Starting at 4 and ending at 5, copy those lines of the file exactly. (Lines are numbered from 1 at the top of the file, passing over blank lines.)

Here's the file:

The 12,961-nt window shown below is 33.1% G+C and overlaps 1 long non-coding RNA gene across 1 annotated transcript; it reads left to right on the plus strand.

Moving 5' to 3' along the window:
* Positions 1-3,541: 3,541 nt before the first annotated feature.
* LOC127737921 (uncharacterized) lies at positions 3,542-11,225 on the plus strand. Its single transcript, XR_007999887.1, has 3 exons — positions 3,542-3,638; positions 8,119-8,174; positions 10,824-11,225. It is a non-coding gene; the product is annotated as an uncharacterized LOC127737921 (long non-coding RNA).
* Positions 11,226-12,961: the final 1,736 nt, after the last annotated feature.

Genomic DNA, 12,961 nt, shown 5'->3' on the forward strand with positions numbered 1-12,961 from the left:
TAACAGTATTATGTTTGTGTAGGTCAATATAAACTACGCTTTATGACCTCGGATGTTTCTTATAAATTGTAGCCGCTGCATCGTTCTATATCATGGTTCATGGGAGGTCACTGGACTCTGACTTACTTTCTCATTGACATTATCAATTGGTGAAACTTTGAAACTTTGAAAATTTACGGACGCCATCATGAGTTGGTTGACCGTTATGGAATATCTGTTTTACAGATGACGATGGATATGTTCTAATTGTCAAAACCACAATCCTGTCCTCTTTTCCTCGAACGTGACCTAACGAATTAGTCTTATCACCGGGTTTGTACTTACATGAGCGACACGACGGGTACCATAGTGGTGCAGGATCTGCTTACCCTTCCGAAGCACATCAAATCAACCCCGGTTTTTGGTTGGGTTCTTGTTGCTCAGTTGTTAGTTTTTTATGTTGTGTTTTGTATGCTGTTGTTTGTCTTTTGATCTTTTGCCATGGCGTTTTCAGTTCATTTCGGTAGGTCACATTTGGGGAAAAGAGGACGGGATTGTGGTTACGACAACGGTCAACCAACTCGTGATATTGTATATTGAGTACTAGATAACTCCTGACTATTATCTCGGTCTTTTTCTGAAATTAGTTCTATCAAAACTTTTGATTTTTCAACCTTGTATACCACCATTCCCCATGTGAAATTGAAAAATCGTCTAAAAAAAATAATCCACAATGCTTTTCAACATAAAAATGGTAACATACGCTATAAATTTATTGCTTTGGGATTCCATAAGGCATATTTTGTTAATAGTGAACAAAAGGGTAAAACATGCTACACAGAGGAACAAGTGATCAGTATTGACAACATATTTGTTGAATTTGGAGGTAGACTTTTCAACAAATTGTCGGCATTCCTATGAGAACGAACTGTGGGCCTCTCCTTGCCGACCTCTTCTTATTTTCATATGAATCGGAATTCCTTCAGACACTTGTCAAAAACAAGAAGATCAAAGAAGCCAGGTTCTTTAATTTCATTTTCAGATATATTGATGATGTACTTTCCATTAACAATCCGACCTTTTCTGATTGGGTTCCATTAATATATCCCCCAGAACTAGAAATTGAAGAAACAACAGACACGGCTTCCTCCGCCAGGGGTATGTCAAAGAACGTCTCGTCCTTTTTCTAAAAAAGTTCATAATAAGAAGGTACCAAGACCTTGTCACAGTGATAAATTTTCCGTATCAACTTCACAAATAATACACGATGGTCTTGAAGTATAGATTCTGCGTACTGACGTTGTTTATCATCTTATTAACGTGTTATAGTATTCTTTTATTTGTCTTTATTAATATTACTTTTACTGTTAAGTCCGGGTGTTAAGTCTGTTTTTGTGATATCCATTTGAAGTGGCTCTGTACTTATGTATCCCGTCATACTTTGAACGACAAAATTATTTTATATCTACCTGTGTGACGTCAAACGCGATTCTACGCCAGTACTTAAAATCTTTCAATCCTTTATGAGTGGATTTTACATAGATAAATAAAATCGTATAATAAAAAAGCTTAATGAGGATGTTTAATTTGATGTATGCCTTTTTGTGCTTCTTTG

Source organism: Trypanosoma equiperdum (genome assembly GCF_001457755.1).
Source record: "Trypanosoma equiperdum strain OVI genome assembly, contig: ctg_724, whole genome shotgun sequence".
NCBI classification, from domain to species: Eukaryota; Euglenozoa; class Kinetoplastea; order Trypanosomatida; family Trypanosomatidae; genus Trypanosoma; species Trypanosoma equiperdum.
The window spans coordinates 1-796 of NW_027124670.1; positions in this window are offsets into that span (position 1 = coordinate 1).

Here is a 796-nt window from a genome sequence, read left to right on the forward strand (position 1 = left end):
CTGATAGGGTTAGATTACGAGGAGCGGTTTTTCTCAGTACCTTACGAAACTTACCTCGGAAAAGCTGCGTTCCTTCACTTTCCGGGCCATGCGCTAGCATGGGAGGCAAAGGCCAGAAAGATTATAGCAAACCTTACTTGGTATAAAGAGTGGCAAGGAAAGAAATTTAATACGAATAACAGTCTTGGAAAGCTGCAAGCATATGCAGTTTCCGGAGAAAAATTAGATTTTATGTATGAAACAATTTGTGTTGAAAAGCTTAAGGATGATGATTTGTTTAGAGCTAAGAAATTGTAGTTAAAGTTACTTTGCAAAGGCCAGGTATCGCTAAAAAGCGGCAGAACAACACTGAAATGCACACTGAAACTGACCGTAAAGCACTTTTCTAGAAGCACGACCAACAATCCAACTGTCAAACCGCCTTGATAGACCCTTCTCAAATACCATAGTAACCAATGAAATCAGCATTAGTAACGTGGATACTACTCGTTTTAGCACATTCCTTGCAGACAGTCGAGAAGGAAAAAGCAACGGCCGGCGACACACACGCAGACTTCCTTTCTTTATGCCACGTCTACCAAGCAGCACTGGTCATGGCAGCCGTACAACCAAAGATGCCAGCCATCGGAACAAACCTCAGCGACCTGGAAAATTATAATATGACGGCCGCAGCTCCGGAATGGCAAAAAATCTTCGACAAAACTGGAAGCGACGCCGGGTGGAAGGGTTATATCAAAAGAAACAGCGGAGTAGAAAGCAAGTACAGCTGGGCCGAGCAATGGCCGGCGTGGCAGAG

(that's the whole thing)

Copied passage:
* LOC127737921 (uncharacterized) lies at positions 3,542-11,225 on the plus strand. Its single transcript, XR_007999887.1, has 3 exons — positions 3,542-3,638; positions 8,119-8,174; positions 10,824-11,225. It is a non-coding gene; the product is annotated as an uncharacterized LOC127737921 (long non-coding RNA).
* Positions 11,226-12,961: the final 1,736 nt, after the last annotated feature.